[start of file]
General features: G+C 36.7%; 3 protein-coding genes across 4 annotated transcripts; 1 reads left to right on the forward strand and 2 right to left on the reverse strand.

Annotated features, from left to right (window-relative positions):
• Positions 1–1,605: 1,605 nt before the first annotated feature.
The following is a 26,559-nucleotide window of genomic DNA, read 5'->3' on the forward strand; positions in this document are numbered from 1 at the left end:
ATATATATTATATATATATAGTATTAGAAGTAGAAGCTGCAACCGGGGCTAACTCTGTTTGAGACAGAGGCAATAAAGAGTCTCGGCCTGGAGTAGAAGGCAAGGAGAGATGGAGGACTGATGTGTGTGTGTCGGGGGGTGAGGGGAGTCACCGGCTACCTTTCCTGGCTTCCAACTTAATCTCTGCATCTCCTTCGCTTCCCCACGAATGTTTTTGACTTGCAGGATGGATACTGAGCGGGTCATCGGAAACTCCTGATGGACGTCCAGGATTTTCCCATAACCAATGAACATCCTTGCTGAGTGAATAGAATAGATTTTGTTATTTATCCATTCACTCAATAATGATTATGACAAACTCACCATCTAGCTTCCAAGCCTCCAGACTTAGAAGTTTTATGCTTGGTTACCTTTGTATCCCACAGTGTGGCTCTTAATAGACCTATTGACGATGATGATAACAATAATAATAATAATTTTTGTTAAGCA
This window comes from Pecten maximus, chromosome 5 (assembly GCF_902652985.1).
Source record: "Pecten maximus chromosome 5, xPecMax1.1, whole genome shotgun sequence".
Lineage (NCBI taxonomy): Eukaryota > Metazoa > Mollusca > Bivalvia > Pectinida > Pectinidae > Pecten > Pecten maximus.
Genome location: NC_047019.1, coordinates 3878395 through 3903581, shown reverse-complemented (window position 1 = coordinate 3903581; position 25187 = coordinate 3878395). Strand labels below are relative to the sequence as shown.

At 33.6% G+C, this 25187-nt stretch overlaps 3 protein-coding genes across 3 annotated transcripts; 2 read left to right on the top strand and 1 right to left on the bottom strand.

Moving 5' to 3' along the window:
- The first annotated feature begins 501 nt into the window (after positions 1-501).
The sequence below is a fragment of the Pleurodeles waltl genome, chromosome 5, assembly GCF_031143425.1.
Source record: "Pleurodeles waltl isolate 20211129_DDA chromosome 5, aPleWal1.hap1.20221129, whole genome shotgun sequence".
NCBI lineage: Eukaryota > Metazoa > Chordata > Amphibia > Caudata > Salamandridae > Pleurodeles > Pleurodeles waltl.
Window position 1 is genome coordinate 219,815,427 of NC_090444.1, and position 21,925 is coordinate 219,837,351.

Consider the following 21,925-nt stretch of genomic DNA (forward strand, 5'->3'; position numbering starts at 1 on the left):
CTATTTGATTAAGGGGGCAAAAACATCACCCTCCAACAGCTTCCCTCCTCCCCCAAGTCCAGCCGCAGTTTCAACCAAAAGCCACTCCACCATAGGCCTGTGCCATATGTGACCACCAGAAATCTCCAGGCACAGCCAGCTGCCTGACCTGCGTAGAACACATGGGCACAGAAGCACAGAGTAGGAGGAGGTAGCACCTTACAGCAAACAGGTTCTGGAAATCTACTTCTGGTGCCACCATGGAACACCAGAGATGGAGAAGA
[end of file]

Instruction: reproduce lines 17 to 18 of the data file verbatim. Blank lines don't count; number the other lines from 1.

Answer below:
Consider the following 21,925-nt stretch of genomic DNA (forward strand, 5'->3'; position numbering starts at 1 on the left):
CTATTTGATTAAGGGGGCAAAAACATCACCCTCCAACAGCTTCCCTCCTCCCCCAAGTCCAGCCGCAGTTTCAACCAAAAGCCACTCCACCATAGGCCTGTGCCATATGTGACCACCAGAAATCTCCAGGCACAGCCAGCTGCCTGACCTGCGTAGAACACATGGGCACAGAAGCACAGAGTAGGAGGAGGTAGCACCTTACAGCAAACAGGTTCTGGAAATCTACTTCTGGTGCCACCATGGAACACCAGAGATGGAGAAGA